Indigenous Governance The Harvard Project on Native American Economic Development and appropriate principles of governance for Aboriginal Australia

Indigenous Governance The Harvard Project on Native American Economic Development and appropriate principles of governance for Aboriginal Australia Report

AIATSIS Research Discussion Paper

  • Author(s): Patrick Sullivan
  • Published: 2006
  • Publisher: Australian Institute of Aboriginal and Torres Strait Islander Studies; Native Title Research Unit
  • Volume: AIATSIS Research Publications

Abstract: It is widely acknowledged that indigenous communities in Australia are in crisis (Dodson 2003; Sutton 2001), and increasingly that this is a crisis of governance. Anthropological analysis of pre-colonial Aboriginal political life has characterised it as ‘ordered anarchy’ (Hiatt 1998). The introduction of order into anarchy results from the tension between relatedness and autonomy mediated by an ideology of nurturing (Myers 1986). Colonisation of Australia resulted in the coercion of Aboriginal people into settlements - either missions or pastoral enterprises. Since de jure emancipation settlements have been nominally under Aboriginal control (Sullivan 1996). The conundrum for post-colonial public policy in Australia, that this paper addresses, is how to effectively service Aboriginal people’s needs, encourage the good governance that self-determination requires, institute regimes of respect for civil and human rights within these communities and still remain sensitive to the fact of a continuing lively Aboriginal culture informed by pre-colonial forms of sociality. The Harvard Project on Indian Economic Development (US) appears to hold out the hope of a post-colonial indigenised governance attractive to both government and indigenous interests. It proposes that there are three prerequisites for development in indigenous communities: sovereignty, good institutions (meaning, in this instance, good management), and cultural match (Jorgensen and Taylor 2000; Cornell 2002; Dodson and Smith 2003). This paper takes the Harvard project’s prescriptions as problems rather than solutions and asks whether they are reconcilable with Aboriginal political life. Indigenous communities are clearly embedded in post-colonial settler relations in multiple ways (Benhabib 2002; Tully 1995:10-11; Waldron 1992). Authority in indigenous life, as much as in post-colonial administration, is layered, contextual, contested and continuously subject to exegesis such that both the totality of the settler state and the essentialised nature of indigenous groups that confront it are called in question (Martin 2003:2-6). It is not adequate, this paper suggests, to conceive of Aboriginal culture as a set of institutions that can be translated, in one way or another, into effective organisational structures for self-management or commerce. It proposes disentangling Aboriginal cultural processes from effective organisational structures and linking these only through lines of information sharing, and permission-getting, that is by engagement with communal political processes. Added to this is the need for protection of minority and dissident interests by providing guidelines for the acceptable exercise of authority within an Aboriginal domain. This paper looks for ways of meeting three competing aims: effective indigenous governance, respect for indigenous culture, and acknowledgement of the need for human and civil rights within indigenous communities that reflect the fact that they are embedded in a wider sociality.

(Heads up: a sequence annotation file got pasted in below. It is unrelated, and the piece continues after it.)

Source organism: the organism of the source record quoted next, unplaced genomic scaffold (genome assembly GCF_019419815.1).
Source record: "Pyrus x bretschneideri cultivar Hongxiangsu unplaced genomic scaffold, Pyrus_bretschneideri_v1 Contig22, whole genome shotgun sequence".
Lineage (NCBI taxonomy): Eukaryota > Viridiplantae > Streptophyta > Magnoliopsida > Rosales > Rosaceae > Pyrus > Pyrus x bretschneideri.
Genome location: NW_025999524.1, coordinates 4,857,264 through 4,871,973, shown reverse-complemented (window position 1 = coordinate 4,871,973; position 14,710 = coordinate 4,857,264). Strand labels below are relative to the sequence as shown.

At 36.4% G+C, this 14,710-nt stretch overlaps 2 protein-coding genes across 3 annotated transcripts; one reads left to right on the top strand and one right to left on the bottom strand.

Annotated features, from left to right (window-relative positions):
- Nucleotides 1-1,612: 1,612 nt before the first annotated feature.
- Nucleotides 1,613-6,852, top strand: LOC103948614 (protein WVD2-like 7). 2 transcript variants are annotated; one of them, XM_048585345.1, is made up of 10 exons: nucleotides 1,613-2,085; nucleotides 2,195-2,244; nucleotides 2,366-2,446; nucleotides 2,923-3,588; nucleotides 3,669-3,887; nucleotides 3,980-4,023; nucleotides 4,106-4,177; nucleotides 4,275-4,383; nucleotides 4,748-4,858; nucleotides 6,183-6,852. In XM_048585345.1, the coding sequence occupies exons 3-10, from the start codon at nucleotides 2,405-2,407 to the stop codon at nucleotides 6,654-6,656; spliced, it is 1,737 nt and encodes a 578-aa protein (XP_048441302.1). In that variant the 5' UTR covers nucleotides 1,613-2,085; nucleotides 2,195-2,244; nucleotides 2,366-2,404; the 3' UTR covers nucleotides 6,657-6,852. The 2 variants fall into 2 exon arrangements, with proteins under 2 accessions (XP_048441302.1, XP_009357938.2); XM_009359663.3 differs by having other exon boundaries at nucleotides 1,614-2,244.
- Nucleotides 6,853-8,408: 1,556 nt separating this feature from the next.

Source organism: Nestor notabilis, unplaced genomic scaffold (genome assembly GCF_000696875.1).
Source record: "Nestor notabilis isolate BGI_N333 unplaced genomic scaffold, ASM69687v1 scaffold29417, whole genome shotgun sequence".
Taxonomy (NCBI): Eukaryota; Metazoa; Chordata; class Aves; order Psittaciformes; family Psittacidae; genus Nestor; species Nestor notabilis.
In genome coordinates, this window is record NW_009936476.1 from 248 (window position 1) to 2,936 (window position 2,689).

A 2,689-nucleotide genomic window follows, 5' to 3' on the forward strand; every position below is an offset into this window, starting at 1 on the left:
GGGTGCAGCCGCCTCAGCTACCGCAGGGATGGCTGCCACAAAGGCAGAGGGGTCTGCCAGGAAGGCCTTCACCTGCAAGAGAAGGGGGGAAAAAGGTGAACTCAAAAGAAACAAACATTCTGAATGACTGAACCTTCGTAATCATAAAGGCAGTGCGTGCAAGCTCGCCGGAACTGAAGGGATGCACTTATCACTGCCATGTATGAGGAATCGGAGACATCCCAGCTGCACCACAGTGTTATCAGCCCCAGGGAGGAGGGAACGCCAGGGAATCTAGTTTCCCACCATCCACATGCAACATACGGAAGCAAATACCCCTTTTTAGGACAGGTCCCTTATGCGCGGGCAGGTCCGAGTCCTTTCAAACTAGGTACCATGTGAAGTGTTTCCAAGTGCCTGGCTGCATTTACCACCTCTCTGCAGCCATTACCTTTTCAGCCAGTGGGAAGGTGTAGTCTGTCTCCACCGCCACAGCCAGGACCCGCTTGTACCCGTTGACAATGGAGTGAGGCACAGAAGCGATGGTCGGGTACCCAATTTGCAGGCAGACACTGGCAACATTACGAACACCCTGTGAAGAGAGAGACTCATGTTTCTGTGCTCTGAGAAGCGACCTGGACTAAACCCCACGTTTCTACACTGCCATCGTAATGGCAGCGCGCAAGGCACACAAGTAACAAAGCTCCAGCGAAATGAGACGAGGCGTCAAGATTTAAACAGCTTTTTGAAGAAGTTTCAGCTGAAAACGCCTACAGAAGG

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Suggested Citation
Patrick Sullivan, 2006, Indigenous Governance The Harvard Project on Native American Economic Development and appropriate principles of governance for Aboriginal Australia, Volume:AIATSIS Research Publications, Report, viewed 18 August 2022, https://www.nintione.com.au/?p=3287.

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